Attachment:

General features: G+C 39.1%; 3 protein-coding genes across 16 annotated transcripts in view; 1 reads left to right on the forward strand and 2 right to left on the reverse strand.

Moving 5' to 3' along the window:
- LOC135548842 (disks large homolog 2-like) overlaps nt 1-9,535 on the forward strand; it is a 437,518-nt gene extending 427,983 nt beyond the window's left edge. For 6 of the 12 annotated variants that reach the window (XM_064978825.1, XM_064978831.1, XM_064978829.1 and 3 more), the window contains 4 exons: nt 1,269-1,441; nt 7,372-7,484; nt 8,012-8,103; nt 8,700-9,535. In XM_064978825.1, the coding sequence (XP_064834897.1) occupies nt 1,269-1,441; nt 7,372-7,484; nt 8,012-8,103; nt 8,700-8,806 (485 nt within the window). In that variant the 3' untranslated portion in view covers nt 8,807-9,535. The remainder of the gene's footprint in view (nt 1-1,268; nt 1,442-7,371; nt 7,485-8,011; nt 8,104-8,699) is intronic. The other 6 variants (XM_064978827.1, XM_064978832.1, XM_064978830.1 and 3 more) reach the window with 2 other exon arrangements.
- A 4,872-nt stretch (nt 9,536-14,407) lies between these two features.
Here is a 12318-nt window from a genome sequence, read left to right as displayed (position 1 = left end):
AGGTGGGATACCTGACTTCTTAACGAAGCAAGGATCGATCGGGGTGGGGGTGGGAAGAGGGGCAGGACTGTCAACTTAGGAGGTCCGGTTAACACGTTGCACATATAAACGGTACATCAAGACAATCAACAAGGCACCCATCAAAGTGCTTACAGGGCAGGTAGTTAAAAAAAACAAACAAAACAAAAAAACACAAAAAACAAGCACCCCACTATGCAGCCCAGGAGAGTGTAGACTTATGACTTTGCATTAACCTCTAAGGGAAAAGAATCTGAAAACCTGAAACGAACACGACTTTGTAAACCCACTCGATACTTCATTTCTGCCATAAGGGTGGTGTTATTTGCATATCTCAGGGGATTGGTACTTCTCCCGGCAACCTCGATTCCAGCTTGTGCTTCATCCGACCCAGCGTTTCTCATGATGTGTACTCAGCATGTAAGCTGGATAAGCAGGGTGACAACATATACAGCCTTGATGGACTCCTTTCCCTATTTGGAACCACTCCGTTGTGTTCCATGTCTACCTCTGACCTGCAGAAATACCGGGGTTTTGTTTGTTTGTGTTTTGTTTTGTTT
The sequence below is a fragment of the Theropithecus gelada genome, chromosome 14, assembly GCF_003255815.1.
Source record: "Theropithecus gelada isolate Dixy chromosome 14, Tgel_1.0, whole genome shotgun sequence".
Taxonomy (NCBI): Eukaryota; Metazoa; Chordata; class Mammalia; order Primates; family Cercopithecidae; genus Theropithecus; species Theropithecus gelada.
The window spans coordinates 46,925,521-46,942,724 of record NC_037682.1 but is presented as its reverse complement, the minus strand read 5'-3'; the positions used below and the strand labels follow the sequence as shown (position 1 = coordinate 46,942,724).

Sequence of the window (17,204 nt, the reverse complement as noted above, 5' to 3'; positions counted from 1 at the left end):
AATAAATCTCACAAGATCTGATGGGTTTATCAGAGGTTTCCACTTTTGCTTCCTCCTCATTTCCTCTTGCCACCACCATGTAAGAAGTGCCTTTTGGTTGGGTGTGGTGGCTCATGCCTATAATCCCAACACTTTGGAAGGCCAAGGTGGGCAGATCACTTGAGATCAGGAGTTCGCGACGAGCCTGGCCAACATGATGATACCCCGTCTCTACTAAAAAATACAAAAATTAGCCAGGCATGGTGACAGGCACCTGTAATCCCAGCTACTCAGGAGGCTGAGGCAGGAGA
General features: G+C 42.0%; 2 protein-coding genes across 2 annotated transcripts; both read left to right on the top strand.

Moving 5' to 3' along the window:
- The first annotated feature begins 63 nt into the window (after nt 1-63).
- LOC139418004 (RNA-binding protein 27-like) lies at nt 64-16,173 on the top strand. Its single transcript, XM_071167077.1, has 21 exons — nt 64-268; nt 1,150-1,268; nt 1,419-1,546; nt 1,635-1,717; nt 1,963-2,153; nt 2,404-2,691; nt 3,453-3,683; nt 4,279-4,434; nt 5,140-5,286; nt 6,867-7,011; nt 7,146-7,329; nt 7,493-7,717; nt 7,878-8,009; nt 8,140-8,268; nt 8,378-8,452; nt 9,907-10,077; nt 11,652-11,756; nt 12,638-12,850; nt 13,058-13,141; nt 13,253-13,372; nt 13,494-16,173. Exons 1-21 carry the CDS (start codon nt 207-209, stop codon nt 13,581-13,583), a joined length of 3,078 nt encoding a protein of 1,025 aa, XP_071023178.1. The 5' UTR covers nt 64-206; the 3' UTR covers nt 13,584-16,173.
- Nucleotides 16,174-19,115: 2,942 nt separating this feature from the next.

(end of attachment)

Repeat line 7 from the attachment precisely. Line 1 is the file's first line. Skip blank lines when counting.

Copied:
The sequence below is a fragment of the Theropithecus gelada genome, chromosome 14, assembly GCF_003255815.1.